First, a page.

The Batwa People
This dense natural forest was once home to the Batwa people of Uganda. They once wreaked problems on the forest by surviving off of its resources. Due to conservation initiatives, the tribe was compelled to evacuate the forest, and they now reside in the neighborhood. Tourists can have a wonderful experience by traveling to the Batwa community because they can learn about their distinctive cultural customs and way of life, which gives them a glimpse into what a regular rural Ugandan’s life might be like. They, the Batwa, provide visitors with excellent hunting techniques, cultural entertainment, and group walks, among other things.
A popular attraction in Bwindi Impenetrable National Park are its hiking routes, which lead to a variety of the park’s features and attractions and allow you to discover a lot of the park’s mysteries. These routes are utilized for hikes and nature walks in the park, and they include
The Kashasha River trail; is a 5-7 hour hike that runs in between Nkuringo and Buhoma sectors of the Bwindi Impenetrable National Park.
Bamboo trail; it’s an appealing 6-hour hike that leads to Rwamunyonyi peak. The bamboo trail is ideal for bird watching.
Muzabajiro trail; it is an exceptional trail that offers spectacular scenery of the western rift valley and Virunga. Muzabajiro is a 6-kilometer trail that passes through gorgeous ferns, a diversity of bird species, and the peaks of the Virunga volcanoes.
River Ivi trail it’s the finest bird watching trail, which takes you through to the Nkuringo escarpment. Walking on this trail takes 7 hours and covers 14 kilometers.
Waterfall trail; the waterfall path is a 4-hour hike that leads to the park’s waterfall.
Habinyanja trail, it is 4-6 hour trail that takes you past the river Munyanga, this trail is most visited by tourists after trekking the Habinyanja gorilla family.
The Impenetrable Forest
The Bwindi Impenetrable National Park is a fantastic ecological system with a wide variety of plants. In fact, it is among the few places in Africa having tropical forest since it is the meeting point of the lowland and mountainous vegetation zones. Several tiny rivers, including Ivi, munyaga, ihihizo, ishasha, and ntengyrere, pass the Bwindi Impenetrable National Park, making it a notable water catchment area. These rivers’ waters flow into Lake Edward. The park is distinguished by a variety of plant species, including Strombosia scheffleri, Red stinkwood, Newtonia, Symphonia globulifera, and East African yellow wood. Species including Xymalos, Neoboutonia Macrocalyx, Monospora, Myrianthus holstii, Teclea nobilis, and Allophylus abyssinicus can be found beneath the main forest.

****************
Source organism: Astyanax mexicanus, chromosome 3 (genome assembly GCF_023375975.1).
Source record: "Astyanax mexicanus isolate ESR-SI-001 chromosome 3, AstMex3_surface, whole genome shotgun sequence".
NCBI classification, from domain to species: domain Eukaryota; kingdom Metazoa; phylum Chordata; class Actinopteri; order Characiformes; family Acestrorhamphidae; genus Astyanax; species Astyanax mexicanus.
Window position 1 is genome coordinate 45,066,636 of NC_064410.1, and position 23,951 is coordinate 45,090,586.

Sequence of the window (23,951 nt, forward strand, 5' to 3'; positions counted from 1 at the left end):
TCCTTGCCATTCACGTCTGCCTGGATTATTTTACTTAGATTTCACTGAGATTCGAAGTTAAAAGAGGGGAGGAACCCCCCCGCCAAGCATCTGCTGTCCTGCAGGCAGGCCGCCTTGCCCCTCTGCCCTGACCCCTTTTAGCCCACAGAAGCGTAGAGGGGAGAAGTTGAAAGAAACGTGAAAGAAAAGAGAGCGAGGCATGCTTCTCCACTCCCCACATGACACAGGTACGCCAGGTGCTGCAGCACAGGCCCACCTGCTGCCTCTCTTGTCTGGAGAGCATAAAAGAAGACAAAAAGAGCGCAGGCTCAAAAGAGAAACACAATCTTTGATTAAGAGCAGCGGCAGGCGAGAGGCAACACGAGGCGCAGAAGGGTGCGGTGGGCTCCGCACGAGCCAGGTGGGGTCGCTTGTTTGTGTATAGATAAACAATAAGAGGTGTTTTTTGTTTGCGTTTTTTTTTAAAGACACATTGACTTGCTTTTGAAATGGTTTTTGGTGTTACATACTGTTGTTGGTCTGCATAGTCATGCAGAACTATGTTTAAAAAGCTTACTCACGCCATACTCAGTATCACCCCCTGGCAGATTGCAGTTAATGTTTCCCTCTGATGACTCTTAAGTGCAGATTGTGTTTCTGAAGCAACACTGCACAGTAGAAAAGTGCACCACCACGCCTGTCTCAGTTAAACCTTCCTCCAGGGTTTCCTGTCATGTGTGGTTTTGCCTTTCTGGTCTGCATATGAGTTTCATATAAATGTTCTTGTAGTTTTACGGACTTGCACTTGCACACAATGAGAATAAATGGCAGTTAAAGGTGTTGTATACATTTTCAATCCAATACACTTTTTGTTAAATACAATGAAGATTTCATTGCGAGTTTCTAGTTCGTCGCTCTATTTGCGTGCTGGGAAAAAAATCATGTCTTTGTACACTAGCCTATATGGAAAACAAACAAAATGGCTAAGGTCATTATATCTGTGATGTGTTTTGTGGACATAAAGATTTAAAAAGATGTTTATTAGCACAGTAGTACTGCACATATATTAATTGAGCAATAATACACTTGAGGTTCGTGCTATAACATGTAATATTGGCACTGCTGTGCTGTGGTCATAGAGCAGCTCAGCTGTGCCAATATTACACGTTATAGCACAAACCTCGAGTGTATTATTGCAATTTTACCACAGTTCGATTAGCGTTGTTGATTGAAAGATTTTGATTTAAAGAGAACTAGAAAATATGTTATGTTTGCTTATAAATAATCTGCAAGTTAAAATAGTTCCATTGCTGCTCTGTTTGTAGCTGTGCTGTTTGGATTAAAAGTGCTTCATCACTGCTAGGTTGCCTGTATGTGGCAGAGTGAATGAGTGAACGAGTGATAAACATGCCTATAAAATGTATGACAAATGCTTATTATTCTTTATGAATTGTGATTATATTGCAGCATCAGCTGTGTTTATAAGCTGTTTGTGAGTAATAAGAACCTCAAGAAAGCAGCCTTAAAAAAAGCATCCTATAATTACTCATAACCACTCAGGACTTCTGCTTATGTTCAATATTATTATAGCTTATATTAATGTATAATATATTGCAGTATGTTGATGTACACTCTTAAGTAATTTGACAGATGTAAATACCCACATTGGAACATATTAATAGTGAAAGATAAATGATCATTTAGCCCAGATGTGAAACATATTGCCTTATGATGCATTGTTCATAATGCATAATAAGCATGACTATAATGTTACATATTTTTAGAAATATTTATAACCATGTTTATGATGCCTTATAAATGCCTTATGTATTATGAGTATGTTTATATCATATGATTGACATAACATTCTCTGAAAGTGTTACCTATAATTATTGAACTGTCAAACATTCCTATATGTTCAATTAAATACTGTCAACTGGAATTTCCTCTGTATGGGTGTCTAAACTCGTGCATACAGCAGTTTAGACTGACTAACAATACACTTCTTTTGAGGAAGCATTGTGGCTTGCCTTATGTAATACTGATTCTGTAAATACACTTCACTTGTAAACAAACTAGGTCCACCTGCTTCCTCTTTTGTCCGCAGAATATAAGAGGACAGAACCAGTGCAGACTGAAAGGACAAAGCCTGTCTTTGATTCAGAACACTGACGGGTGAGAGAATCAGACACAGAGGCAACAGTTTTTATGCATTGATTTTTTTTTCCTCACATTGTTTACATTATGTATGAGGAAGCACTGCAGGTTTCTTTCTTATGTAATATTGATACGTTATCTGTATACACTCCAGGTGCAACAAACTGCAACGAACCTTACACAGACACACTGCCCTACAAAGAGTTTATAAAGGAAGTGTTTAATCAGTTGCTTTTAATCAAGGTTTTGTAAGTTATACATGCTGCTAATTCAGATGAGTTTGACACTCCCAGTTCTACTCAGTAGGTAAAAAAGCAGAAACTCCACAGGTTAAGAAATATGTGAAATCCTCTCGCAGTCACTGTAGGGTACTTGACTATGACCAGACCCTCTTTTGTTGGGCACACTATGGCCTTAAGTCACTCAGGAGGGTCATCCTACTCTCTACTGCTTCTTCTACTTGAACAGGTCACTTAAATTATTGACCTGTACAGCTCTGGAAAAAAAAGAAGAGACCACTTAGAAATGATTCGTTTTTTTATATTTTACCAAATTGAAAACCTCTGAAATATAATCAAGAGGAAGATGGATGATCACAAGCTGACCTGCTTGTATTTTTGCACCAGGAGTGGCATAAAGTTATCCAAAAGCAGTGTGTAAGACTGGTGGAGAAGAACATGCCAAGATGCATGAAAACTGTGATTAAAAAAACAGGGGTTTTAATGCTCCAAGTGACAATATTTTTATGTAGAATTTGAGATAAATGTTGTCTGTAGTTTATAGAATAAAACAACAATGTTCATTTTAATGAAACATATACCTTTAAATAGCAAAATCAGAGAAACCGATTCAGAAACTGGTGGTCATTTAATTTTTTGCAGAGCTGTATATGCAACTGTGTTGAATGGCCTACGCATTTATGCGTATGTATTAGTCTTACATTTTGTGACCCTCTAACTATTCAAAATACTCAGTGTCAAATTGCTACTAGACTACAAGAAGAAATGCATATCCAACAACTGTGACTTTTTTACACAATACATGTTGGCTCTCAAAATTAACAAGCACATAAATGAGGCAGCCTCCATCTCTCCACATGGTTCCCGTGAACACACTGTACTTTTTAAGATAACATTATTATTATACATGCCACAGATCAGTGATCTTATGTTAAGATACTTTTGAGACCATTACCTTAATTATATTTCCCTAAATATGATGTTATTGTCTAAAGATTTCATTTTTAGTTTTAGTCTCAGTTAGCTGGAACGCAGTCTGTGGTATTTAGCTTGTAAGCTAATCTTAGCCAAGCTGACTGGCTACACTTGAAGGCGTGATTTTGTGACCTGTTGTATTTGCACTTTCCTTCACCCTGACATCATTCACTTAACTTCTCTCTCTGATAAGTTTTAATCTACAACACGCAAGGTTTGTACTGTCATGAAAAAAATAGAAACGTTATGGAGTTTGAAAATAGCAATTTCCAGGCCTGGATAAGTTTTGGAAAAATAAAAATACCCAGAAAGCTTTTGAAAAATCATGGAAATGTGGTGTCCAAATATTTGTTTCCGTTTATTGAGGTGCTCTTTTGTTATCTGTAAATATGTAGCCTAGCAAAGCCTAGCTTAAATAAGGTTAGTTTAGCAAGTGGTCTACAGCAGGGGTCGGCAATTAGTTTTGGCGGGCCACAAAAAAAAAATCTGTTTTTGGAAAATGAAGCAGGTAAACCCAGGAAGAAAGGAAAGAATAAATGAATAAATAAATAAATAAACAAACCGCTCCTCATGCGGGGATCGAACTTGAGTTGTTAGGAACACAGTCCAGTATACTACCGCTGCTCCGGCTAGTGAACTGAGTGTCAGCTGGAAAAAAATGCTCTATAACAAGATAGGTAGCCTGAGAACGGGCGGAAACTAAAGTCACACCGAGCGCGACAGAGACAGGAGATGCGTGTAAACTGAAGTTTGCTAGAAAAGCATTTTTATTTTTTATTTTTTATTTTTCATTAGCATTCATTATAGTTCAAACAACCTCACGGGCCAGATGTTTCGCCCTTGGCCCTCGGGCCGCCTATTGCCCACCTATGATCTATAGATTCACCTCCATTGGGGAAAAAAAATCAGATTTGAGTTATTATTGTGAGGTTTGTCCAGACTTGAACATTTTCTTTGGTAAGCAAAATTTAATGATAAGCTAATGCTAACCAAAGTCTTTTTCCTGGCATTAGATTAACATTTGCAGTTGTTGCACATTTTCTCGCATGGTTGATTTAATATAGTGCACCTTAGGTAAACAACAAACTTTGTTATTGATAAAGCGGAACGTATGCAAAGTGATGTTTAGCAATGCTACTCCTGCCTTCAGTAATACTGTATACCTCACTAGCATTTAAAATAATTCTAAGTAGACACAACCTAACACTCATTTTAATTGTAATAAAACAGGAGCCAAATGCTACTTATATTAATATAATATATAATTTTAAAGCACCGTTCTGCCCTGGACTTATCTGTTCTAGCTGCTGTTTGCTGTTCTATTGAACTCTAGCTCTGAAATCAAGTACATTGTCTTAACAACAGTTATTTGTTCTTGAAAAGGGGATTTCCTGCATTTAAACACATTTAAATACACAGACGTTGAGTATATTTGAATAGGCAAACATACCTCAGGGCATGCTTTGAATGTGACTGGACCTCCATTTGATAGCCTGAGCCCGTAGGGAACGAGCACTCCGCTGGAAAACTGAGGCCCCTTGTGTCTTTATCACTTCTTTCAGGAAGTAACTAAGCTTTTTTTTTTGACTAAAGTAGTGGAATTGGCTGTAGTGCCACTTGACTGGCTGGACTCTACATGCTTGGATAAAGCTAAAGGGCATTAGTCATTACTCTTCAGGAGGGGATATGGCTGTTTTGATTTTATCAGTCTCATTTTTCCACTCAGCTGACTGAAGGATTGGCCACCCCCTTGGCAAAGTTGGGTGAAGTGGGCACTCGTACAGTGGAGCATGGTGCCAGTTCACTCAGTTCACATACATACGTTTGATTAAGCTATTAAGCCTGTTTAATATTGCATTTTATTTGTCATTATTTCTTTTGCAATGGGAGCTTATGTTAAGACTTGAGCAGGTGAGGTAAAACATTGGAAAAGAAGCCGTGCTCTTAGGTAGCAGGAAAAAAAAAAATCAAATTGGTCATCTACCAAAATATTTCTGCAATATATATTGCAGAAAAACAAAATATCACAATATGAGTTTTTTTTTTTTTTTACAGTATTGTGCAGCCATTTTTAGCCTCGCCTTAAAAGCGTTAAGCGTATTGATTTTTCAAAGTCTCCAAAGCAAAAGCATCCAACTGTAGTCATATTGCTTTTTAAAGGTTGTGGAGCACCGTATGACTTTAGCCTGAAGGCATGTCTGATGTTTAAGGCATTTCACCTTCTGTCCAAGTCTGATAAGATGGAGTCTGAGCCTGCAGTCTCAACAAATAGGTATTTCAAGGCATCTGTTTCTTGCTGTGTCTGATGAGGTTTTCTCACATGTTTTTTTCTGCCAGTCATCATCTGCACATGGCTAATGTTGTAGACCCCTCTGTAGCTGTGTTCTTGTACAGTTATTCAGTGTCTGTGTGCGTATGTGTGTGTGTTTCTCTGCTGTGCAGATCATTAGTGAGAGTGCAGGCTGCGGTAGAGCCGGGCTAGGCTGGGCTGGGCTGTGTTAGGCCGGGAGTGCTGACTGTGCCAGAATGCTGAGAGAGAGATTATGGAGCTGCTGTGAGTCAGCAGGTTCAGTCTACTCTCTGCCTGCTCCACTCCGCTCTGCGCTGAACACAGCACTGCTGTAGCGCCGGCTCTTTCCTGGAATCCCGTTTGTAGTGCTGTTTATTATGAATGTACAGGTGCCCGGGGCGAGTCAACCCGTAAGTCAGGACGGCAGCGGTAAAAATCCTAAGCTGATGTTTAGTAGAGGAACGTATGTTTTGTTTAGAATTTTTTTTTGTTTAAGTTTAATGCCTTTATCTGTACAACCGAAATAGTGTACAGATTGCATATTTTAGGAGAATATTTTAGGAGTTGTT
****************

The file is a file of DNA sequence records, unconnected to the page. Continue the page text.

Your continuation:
Tourist activities are done in Bwindi National Park
The greatest park in central and eastern Africa to locate mountain gorillas is Bwindi. A little more than half of the surviving mountain gorillas live in Bwindi Impenetrable National Park. With a sum of 21 gorilla groups, Bwindi also has the most gorilla families that are habituated. Only in Bwindi can visitors have a gorilla habituation adventure. Early in the morning is typically when briefings for gorilla trekking trip take place. Important details like how to act with gorillas, what to expect, as well as what to carry are included in the briefing. Tracking can take from around 30 min to 6 hours, depending on the gorilla family and their habitat. To locate the primates, a team of trackers is sent out beforehand. The gorilla family is then located by this highly developed team of trackers, who then converse with the rangers who transport the tourists there over the radio. Mountain gorilla sightings are highly likely thanks to this skilled team of trackers. Tourists are only allowed one hour with gorillas.